North Korea on Wednesday launched yet another round of projectiles,US and South Korean officials confirmed.
"North Korea launched multiple projectiles in the early morning from around Hodo Peninsula in South Hamgyong Province," South Korea's Joint Chiefs of Staff (JCS) told CNN, adding that it was on the alert for further launches.
"Our military is tracking and watching the related movement in preparation to additional launches, and is maintaining readiness posture."
A US official told CNN that two projectiles had been fired by North Korea, and another official said that the launches do not pose a threat to the United States.
The launches come after North Korean officials indicated to a White House national security administration official last week that working level talks could start very soon, a senior administration official said Tuesday.
The White House is aware of today's launch, another senior US administration official said.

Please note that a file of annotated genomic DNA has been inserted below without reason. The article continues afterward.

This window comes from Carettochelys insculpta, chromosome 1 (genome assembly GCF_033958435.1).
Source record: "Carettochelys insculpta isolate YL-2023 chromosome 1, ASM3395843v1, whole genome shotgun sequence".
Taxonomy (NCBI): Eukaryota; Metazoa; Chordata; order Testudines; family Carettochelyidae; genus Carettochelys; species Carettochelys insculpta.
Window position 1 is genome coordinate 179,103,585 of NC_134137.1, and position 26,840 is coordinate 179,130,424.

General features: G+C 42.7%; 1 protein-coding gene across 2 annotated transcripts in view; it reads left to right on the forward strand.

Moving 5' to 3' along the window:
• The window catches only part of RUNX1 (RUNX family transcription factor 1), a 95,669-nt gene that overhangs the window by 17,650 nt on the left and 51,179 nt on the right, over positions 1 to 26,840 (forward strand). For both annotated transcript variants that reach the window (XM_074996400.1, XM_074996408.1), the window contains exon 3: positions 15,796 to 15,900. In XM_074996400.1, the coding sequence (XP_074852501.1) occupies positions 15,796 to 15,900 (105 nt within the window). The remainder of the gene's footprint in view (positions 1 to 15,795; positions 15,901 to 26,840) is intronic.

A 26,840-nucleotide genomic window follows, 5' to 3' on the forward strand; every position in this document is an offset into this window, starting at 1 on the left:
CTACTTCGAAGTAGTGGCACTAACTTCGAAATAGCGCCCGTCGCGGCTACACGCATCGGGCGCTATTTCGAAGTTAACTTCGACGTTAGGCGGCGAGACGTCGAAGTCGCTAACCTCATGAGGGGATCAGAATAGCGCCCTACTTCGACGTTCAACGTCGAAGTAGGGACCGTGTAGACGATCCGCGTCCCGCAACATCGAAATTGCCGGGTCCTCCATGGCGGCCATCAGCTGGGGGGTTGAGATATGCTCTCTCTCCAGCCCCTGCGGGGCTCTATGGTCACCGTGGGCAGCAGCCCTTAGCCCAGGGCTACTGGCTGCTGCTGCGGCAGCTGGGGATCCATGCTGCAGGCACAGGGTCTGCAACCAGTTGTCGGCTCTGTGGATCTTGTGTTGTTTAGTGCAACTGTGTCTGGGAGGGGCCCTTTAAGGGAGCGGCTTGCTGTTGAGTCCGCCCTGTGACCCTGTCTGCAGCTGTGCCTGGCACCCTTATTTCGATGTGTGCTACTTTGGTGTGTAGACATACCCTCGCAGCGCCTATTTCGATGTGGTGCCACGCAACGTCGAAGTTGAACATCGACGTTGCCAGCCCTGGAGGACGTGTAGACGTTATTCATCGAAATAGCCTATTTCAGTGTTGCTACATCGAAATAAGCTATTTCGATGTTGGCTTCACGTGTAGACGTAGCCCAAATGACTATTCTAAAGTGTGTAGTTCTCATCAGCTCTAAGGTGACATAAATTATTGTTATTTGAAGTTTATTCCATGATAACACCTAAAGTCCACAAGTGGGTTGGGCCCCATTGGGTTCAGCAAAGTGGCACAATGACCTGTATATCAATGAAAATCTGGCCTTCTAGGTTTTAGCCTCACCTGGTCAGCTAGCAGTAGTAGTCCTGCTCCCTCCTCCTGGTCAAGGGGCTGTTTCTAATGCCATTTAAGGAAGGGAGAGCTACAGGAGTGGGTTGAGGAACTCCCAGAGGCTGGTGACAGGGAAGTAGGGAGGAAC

It's North Korea's third launch in as many months: In May, a short-range missile launch appeared to signal North Korean leader Kim Jong Un's frustration at deadlocked talks with the United States. And just five days ago, North Korea sent two new short-range ballistic missiles toward the East Sea, also known as the Sea of Japan.
According to North Korea's state-run Korean Central News Agency (KCNA), the July 25 twin launches were intended to send a warning to South Korea and had been "personally organized" by North Korean leader Kim Jong Un.
South Korea said then that it viewed them as a "military threat" designed to undermine progress toward stability on the Korean Peninsula.
Experts said that the launches might have been
North Korea's response to planned joint military exercises
between the US and South Korea. The exercises have long been an aggravation for North Korea.